POWELL: Bernie alluded to it earlier. My history with music, guitar playing, and even to an extent my relationship with Christ, started at a Youth Councils where I saw Marty and Phil playing in a group called Quarter Past Three. I had never seen contemporary worship like this before and it ignited something within me To be able to be a part of that now is humbling. I am responsible
for a lot of the organizing but we have a good team. I bounce a lot of ideas off of Bernie and our drummer Chris Hofer because we all have a vested interest in this ministry. Our hope is that the legacy of transMission can be carried on and the work we do while on stage in leading God’s people in worship will be fruitful for the Kingdom. We want to provide an atmosphere where people can have a real encounter with the living God and have a relationship strengthened by the worship that is happening. If we can be helpful in that regard, then I feel that the legacy is strong.
SAWM: What is the driving force now? What is pushing transMission forward and what can we be excited about in the future?
DAKE: Last year, we had a Christmas CD come out at an awkward time of the year, so we are going to really push to have that in front of people this year. We also have resources that go along with it. Josh is already looking ahead to the next album. Every time we do a recording, we are thinking about how we can do a better job than we did the last time. I don’t think in this day in age, especially with downloads and singles, that you will ever be able to produce something that everybody likes or an album where every song is liked. In my lifetime, I can’t think of even one album where I liked every single song. But I can always put on my transMission CD and like a majority of the songs. There are always some that you might think you wish you could take back or wish you had done better. I think this Christmas album is great. I’m most excited about what Josh is doing with the group, as well as Chris. A lot of people wouldn’t know the personnel in the band, but I think that’s kind of cool. transMission has always had a rotation of people coming into the group. We even have a rocket scientist in the group right now. Quite literally, he is a rocket scientist. There have been so many people who have been able to come alongside on projects, sharing the talent that God has given them.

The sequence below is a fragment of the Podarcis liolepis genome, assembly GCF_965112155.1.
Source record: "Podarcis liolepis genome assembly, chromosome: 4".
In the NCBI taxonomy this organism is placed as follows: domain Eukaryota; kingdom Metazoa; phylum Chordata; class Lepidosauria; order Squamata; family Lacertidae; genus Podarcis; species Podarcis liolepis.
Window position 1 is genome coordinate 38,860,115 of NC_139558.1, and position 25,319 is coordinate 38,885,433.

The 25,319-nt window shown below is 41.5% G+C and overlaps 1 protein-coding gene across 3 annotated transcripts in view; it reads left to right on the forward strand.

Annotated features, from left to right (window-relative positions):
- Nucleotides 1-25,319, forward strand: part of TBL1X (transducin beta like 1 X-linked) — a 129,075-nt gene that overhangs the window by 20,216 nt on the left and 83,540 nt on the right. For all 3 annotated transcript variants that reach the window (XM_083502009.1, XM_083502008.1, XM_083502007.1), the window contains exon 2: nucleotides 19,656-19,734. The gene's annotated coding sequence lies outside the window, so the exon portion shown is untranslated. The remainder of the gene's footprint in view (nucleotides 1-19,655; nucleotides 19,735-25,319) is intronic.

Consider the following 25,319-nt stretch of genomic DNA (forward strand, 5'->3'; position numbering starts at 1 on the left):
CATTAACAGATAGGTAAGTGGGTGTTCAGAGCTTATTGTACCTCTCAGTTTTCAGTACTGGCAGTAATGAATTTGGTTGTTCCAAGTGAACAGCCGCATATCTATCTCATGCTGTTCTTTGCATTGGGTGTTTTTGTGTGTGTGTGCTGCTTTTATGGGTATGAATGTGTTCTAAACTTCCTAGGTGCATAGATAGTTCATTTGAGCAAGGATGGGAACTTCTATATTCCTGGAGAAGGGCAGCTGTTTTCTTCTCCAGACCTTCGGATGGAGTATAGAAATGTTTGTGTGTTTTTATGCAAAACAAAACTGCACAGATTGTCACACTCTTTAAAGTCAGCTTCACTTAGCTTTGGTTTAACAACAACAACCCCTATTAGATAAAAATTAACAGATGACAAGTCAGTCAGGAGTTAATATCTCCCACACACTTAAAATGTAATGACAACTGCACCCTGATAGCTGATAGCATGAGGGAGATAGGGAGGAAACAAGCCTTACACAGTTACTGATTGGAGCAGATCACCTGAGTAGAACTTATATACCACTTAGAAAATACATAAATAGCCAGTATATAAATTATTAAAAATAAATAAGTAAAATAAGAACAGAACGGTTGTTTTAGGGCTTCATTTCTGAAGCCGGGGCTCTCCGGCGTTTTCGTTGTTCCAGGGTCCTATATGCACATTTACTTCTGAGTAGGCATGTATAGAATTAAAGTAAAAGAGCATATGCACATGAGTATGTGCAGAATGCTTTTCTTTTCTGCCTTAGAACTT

SAWM: What date are you thinking for the new album?
POWELL: That’s quick.
DAKE: That is quick. Potentially, it will be 2020 if we are honest with our production schedule.
SAWM: Last question for both of you. What has been your most memorable transMission gig and why?
POWELL: We were just talking about this in the car the other day. For me, it is hard to beat the O2 arena at Boundless. From the size of the crowd, to the fact it was sold out, to the people being on fire for God. Hearing Send the Fire from people who were truly all in was just amazing.
DAKE: The most memorable gig for me is more of a proud Dad moment or a blessed by God moment. We were playing the song Soldier’s Hymn at Atlanta Temple for Commissioning. At the time, I could not have imagined how people could know this song. I was at the front of house doing sound and immediately behind me was a family including Commissioners Steve and Judy Hedgrin. A line of lyrics from that song says, “Let our uniform be Holiness and mercy, justice clothed with grace and truth.” As the whole audience was pouring into this song that I couldn’t imagine they all knew, I turned around and the Commissioners were in tears. His story includes a battle with a rare form of cancer in which he is one of 300 survivors. At that particular time, he was on sick leave and it was so powerful to see them responding not to transMission, but to the Holy Spirit. The guys were just the vessels that were pouring it out. I must admit that at moments like this, I thank God that we didn’t get in the way. I thank God that He can use anything, in spite of ourselves and our ability to feel unworthy. I trust these men implicitly and I know in their hearts they truly follow God and they desire to be His hands and feet.